Want some guidance? I'll work with you. PM me if you want help.
When I did mine, I put in 5W synthetic fork oil. I also took that opportunity to upgrade the steering head bearings to two tapered rollers from one and a ball bearing. Got the kit from Allballs. That made adjustment easier and handling better - don't ask me why, that came as a surprize.
 

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Assuming your forks are similar to those on the Cross bikes....
Do you have a fork spring compressor? Is one required?
 

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Do you have a fork spring compressor? Is one required?
Not needed unless you are going to take the cartridge apart and I didn't.
 

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No I do not have a spring compressor. I believe my forks are inverted, so I wonder if this adds to the complexity. I generally do all my own work. In fact I turn a wrench for a living. I'm just not sure if it is worth the burn to tackle it myself or have it done.
 

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Youre just wanting to change the fluid and seals , maybe bushings.
Mine will be due soon too actually cos Ive fitted the Kingpin front to my Vegas.
I think Ill be doing mine myself as well as the headstem to tapered rollers.
 

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I doubt very much you need bushing. Victory / polaris came out with that idea just to get more money out of you.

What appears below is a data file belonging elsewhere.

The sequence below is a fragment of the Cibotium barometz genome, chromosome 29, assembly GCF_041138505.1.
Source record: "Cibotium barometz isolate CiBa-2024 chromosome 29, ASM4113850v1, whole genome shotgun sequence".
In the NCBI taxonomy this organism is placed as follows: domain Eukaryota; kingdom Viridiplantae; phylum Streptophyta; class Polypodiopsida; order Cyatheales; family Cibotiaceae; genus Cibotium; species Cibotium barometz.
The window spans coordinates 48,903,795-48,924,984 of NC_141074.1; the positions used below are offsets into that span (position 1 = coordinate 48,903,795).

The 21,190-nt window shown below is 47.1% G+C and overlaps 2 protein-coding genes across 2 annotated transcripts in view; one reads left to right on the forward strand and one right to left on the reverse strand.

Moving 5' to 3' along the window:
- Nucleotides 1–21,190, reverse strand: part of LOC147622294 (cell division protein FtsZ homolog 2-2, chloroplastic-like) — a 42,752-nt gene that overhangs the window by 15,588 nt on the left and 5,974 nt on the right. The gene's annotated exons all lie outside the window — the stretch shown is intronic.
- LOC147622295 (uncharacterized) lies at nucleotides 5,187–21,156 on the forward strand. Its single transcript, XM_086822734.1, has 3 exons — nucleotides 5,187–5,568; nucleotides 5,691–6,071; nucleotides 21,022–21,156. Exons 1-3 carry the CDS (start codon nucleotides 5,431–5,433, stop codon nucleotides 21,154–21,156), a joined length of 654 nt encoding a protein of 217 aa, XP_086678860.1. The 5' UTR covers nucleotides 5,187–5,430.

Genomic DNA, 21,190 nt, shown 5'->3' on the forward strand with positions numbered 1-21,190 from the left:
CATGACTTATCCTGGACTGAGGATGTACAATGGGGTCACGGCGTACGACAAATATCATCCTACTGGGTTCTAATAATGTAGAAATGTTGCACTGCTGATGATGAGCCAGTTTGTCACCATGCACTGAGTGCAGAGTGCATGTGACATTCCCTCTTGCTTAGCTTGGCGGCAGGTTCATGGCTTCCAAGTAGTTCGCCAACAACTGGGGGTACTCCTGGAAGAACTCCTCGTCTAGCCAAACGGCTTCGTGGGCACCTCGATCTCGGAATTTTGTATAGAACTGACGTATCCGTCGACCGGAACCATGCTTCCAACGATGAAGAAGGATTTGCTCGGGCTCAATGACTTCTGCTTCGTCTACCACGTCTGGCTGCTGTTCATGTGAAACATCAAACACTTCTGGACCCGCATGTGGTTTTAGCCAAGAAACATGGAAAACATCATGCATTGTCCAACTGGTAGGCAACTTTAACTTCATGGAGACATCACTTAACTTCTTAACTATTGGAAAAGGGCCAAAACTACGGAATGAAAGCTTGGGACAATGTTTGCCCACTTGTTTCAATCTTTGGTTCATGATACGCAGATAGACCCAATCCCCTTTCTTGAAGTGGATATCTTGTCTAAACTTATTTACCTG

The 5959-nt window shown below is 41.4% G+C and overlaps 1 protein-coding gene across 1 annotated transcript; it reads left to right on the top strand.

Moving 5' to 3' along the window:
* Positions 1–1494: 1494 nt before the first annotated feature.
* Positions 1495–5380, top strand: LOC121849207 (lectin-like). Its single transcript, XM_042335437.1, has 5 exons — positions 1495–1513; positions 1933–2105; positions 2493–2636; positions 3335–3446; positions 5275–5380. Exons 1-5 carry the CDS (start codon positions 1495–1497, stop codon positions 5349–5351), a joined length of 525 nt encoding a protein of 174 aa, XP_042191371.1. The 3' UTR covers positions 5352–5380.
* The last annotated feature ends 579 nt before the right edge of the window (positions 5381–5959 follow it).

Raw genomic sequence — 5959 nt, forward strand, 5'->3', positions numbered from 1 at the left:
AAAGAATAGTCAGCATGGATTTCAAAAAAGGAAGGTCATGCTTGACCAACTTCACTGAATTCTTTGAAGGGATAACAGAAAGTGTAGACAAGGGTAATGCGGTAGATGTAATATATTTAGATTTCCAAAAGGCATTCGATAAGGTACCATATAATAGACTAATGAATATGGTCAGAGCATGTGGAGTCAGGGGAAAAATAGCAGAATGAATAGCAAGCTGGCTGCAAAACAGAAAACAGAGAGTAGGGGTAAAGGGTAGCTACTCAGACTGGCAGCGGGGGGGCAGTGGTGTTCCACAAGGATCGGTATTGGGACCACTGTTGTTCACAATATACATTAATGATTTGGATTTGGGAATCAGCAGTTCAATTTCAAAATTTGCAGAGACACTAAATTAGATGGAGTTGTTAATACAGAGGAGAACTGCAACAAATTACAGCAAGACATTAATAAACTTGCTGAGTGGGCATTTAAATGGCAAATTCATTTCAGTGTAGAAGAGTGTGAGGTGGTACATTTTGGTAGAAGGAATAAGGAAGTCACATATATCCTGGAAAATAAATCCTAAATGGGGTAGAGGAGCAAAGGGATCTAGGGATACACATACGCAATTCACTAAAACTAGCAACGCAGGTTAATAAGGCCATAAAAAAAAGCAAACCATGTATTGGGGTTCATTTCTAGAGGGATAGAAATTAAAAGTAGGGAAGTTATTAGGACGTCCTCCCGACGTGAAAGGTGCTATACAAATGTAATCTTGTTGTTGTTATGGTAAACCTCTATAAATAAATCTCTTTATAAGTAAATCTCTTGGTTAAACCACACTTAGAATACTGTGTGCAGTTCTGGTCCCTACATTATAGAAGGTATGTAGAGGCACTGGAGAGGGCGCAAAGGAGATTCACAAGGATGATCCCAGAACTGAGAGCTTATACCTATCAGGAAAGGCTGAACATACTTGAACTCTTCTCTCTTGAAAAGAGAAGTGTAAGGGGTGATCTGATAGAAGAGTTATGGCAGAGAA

Yes you'll need a spring tool
 

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No, for bushings and seals you will not need a spring tool.

It's a pretty simple process but as with most things the first time may seem a bit daunting. Luckily for us there are these people who really know what customer service is. He's done more than any other retailer I've come across for just about anything.


This will make it super simple for you. Watch it a couple of times, pay attention and give it a try. You'll do fine.

PS. Don't let anything leak for a year. Or rattle, or squeak, or grind, or smoke, ete, etc, etc.

 

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Discussion Starter #11
No, for bushings and seals you will not need a spring tool.

It's a pretty simple process but as with most things the first time may seem a bit daunting. Luckily for us there are these people who really know what customer service is. He's done more than any other retailer I've come across for just about anything.


This will make it super simple for you. Watch it a couple of times, pay attention and give it a try. You'll do fine.